“Children begin by loving their parents; then they

judge them; sometimes they forgive them.”

        –Oscar Wilde

My once tall, athletic, commanding father hunched over a walker, his prosthetic leg clumping along awkwardly. My three small dogs dodged and scattered as he practically ran them over on his way to the guest room in my and my husband’s home, their innocent eyes looking up at me as if to say, “Who is this reckless interloper?” He wasn’t one to patiently wait for the little guys to move. “Life is difficult, especially for a one-legged basketball player,” he said, with a smile. My father was not without a certain amount of charm and wit.

            He arrived at our home on April 16, 2020, near the beginning of the COVID-19 pandemic when lockdown became mandatory, and he stayed for eight weeks. He had been living in his trailer in an RV park about an hour north of us. The thought of him living alone, at eighty-two and with a pre-existing condition of COPD, worried me.

As soon as I suggested he come live with us, and he agreed, panic set in. My palms felt sweaty as I prepared the guest room for him. Would I continue to walk on eggshells in his presence? How would I handle it if he lost his temper if I made a wrong move? I was fifty-five years old and still afraid of my father.

My relationship with my father has always been complicated. Tragedy hit two days after my second birthday, on October 14, 1966. My family drove along in a small pickup truck on an old highway on the outskirts of our small town in Utah. We all sat in the front seat: my father was twenty-nine at the time, and my mom, Sandy, was twenty-five and expecting her fourth child. My older brother Mike was five, and my sister Shanna was three. We came to a triple set of train tracks. My father stopped at the flashing lights and waited for the train to pass. As it did, my father proceeded across the tracks, not realizing that another train was approaching from the opposite direction. It struck our vehicle, flinging all of us into the atmosphere like confetti. The impact killed my mother, brother, and sister instantly. My father lay unconscious with a small break in his neck. I was told that I had only a scratch on my toe and wandered amongst the bodies until a police officer appeared and held me until the ambulance arrived.

After being released from the hospital several weeks later, my father retrieved me from my uncle’s house and took me to Logan, Utah, where we lived together while he attended Utah State University. Nine months after the accident my father married my stepmother, and my two half-brothers followed. Eventually he earned a master’s degree in special education and became a schoolteacher, a job that did not suit his temperament. 

Throughout my early childhood I both adored and feared my father. His alcoholism and internal rage overshadowed everything in our lives and made life unbearable. By the time I was eight years old he was drinking around the clock and always had a bottle of vodka underneath the driver’s seat of the car so he could take swigs throughout the day in between classes. This led to him getting fired so often that we moved eleven times during my childhood.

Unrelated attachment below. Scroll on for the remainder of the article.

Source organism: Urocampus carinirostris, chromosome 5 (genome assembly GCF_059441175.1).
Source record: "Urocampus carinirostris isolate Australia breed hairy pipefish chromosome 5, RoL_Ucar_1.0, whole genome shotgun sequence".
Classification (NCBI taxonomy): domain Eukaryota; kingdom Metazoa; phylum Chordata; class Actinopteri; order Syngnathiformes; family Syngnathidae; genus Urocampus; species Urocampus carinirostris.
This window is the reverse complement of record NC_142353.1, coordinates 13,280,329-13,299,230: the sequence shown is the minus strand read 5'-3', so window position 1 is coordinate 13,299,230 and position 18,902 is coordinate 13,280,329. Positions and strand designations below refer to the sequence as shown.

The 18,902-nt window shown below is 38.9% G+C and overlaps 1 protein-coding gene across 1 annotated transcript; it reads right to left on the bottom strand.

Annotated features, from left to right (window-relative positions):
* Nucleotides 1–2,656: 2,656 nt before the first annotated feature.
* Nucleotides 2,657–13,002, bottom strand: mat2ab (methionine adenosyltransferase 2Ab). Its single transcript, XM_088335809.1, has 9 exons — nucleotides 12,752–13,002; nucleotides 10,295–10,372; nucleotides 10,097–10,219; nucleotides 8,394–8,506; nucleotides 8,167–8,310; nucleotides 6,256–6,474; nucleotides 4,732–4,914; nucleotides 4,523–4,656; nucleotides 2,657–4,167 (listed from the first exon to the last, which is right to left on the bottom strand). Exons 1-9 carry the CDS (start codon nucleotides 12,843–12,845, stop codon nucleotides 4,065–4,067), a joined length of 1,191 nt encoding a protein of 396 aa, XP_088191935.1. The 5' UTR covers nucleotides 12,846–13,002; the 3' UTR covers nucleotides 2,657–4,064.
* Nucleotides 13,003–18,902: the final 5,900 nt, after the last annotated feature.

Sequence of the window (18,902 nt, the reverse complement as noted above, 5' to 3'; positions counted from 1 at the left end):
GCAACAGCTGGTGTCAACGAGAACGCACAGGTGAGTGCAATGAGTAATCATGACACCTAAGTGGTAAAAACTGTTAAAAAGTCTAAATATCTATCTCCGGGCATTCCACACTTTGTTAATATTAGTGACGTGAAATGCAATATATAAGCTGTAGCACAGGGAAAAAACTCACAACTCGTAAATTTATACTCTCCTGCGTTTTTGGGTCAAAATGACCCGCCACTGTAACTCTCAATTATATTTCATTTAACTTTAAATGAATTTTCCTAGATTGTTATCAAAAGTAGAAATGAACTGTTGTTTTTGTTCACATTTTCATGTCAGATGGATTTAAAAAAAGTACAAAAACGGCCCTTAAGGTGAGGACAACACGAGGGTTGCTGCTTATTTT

At home, my stepmother and brothers and I hopped-to at his constant orders to get him this or that. “Get me my shoes…no, not those shoes, goddamnit!” He was prone to vicious, angry outbursts, like the time he threw his plate of food at the wall. “I can’t eat this shit!” His favorite line was, “God-damn-son-of-a-bitch-cock-sucker!” I cowered under his 6’5” frame and raised fists—the beatings were sporadic, but the verbal abuse occurred almost daily. I asked him once why he hit me and he said, “Because that’s the only language you understand!”

When I was twelve, we moved to Cokeville, Wyoming, population 500. I discovered that the only thing for kids to do there was to catch crawdads in the “crick.” I spent most of my time alone in my room, lying on my bed, fantasizing about a life I knew I couldn’t have—a life far away from the small towns in Wyoming, with two loving and sober parents.

Something else was happening at the same time: puberty. The only thing in my room besides my bed was a full-length mirror—which, as it turned out, was all I needed to entertain myself. One day, while getting undressed for bed, I glanced in the mirror and saw someone I didn’t entirely recognize. Curves and breasts were emerging. Mesmerized, I spent hours posing in various positions, admiring my new body. I somehow knew that my life would never be the same. Boys began to take notice, especially older ones.

One evening, just after my thirteenth birthday, I ran into three high school boys near the school. They were going to one of the boy’s houses while his parents were out, and they invited me to join them. I jumped at the chance. I was bored and starved for some excitement. The chance to spend time with older boys who seemed interested in me drew me like water to a drain. Once at the house, one of the boys who paid particular attention to me led me into the master bedroom. We sat on the edge of the bed and he kissed me. I had never been with a boy before in this way and as we made out my body felt things it had never felt before. I was transported into another dimension of reality as the boy pushed his tongue into my mouth and his hands wandered across my breasts. My body felt like it was on fire, my head tingled.

Suddenly I heard a banging sound and rustling outside the door of the bedroom. One of the other boys knocked. “Laurie’s dad is here!” The boy and I shot up off the bed and I darted out of the bedroom and into the bathroom in the hallway. My heart was racing and the blissful feeling I felt just minutes before turned into terror. I locked the door, and crouched down on the floor, shaking. I hoped the boys would lie and tell him I wasn’t there, but in a few seconds I heard one of the boys approach the bathroom door. His voice was shaking. “Laurie, your dad’s here…you have to go with him.” All of the boys knew my father because he was a teacher and basketball coach at the school. I could tell they were as terrified of him as I was.